We are not all the same--a real "Duh, David!" statement for me to make, I know.
But it has taken me time to realize that I sometimes unrealistically expect us to see things more eye-to-eye than we do, and it has made it a struggle in that I find my need to be supported emotionally in my "I-survived-the-Watchtower-too" psyche spent more on having to explain where I am now and defending why.
Yet the world is what we make of it. So I figured if I didn't feel that sense of solidarity that seems missing among the debating, then I was part of the problem. I'm responsible for making this place feel like a support and place of solidarity, just as much as anyone else.
But approaches I tried didn't work until I shut up for a while. And listened...
This list may not be complete, and it may demonstrate how little I really know about life, but I realized I couldn't appreciate the diversity of this group and the individuals in it until I understood what made it diverse, such as...
1. Born-in JWs vs. Converts.
I was not born in. I just passed through, spending roughly a decade in and getting out. I was even able to be converted faster than most because I had some religious training before, and it was simpler to wake up because of the same thing. I was searching to begin with, and when I didn't find it, I left.
Born into the religion, if that is you, is very different. You were made to do this. You may have liked it or parts of it or you may have hated it all, or a mixture of this. Your being baptized as a JW was not a choice, not like it is for converts. You were not necessarily searching for what the JWs claimed they had. This was probably expected of you. Leaving means leaving life as the only way you've known it. You are more likely to be done with all things religious after this because your only experience with religion was so distasteful. For all I know, it took you more courage and effort to leave than it did for someone like me.
2. Having JW Family vs. Having No JW Family
I have one family member now, barely hanging on, in the group, no blood relation but married in. Saying goodbye for me was simple. I was not leaving behind my family. In fact leaving the Watchtower was the opposite. It was essentially coming back to the family, to support, to my culture. It was like coming back to life after being dead for a few years.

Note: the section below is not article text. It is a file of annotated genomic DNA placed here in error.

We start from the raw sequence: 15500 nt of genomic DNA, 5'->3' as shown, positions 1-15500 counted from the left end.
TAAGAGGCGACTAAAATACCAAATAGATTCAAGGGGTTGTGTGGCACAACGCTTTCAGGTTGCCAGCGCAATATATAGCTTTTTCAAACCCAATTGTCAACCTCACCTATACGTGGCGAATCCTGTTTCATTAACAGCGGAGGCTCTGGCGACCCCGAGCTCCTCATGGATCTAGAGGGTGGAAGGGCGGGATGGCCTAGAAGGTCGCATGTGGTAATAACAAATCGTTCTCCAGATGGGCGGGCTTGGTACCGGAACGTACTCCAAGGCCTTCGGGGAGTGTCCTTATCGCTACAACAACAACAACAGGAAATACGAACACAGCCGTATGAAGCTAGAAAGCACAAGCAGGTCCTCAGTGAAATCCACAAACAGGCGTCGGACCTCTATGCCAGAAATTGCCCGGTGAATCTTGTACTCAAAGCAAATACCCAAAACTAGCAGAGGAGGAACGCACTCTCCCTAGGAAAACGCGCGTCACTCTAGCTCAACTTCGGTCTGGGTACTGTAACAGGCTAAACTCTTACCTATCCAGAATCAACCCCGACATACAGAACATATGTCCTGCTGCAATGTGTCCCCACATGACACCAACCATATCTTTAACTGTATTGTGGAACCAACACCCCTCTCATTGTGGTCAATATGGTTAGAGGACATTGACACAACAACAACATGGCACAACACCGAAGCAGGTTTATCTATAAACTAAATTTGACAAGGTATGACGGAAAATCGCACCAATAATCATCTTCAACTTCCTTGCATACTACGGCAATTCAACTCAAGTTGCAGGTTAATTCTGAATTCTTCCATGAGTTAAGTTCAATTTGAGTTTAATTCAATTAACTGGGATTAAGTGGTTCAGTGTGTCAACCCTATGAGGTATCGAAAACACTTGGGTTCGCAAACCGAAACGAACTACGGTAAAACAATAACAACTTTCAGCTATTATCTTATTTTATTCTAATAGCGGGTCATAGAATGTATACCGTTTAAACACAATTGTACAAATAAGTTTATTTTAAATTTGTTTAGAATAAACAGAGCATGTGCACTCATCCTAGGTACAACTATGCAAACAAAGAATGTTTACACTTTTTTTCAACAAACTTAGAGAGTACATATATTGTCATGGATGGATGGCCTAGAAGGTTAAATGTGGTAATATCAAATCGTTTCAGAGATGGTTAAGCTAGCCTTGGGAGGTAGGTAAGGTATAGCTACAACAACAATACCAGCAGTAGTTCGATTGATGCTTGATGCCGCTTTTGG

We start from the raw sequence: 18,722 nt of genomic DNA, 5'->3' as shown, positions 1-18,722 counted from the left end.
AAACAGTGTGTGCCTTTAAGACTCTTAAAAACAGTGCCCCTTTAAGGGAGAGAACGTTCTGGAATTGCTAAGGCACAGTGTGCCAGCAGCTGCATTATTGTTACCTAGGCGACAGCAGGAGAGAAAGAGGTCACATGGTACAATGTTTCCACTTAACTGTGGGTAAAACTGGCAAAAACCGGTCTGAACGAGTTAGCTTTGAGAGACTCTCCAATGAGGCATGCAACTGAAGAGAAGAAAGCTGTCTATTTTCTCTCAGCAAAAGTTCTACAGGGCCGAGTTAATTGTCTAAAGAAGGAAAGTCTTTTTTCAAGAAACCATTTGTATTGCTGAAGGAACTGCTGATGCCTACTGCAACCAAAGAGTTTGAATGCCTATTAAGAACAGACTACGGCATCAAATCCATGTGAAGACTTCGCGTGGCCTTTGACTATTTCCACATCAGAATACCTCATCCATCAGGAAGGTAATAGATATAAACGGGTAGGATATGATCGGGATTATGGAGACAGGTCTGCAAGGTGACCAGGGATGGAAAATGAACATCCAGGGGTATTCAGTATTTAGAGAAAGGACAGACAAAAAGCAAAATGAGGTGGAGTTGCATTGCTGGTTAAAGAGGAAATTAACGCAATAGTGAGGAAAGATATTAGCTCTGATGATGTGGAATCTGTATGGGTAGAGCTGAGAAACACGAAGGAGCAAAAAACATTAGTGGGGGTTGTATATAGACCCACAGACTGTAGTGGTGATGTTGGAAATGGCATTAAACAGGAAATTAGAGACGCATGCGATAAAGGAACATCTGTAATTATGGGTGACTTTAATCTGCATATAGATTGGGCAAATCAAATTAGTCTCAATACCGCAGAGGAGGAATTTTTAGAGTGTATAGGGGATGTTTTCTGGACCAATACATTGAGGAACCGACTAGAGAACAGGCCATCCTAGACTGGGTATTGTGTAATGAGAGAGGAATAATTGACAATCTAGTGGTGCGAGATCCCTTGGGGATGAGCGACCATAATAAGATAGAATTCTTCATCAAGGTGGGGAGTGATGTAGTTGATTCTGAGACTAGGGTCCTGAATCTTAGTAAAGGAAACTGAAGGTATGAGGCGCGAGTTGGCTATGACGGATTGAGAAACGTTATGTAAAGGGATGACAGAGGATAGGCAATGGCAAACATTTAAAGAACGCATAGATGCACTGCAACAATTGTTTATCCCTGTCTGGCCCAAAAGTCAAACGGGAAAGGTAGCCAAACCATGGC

I cannot imagine it being the other way around. How do you that? And watching those shunning videos recently released by the Governing Body--I thought Jewish mothers knew how to take others on a guilt trip until I saw that! Sheesh! If Witnesses complain that those who leave end up being haters and bitter, then they need to try leaving all their family members behind too and see just how hard it is. Don't expect such people to fart rainbows! The Jews may have been free after they left Egypt, but they complained in the wilderness, and often legitimately (something JWs never admit about the Bible). It takes time not to be bitter, and frankly if you did go all "Mary Poppins" on me after leaving a cult, I would think you had some screws loose. Even the fictional character Kimmy Schmidt has a hard time now that she is free from her previous cult's bunker.
3. Having more than TTATT vs Only Leaving Because You Know It's a Sham
Frankly, I had it easy. I had something else to go to. It was like making a switch from an airline jet to another on the trip to a pre-planned destination. I'm still headed in the direction I had planned to go, just took a few steps back on an airline I will never use again. I could be atheist, agnostic, religious, a combo, whatever once I left the JWs as the way to any of this was already set for me when I returned. I actually gave a public talk one night at the Kingdom Hall and the next day or so I celebrated Rosh Hashanah with my family. Sure I miss friends from my JW past, but today I think they are stubborn stupid asses for staying (now 20-30+ years after I left). You want to ride on an airline that never goes in a straight path, never ending up where it promises? Go suit yourself. I don't need idiots for friends.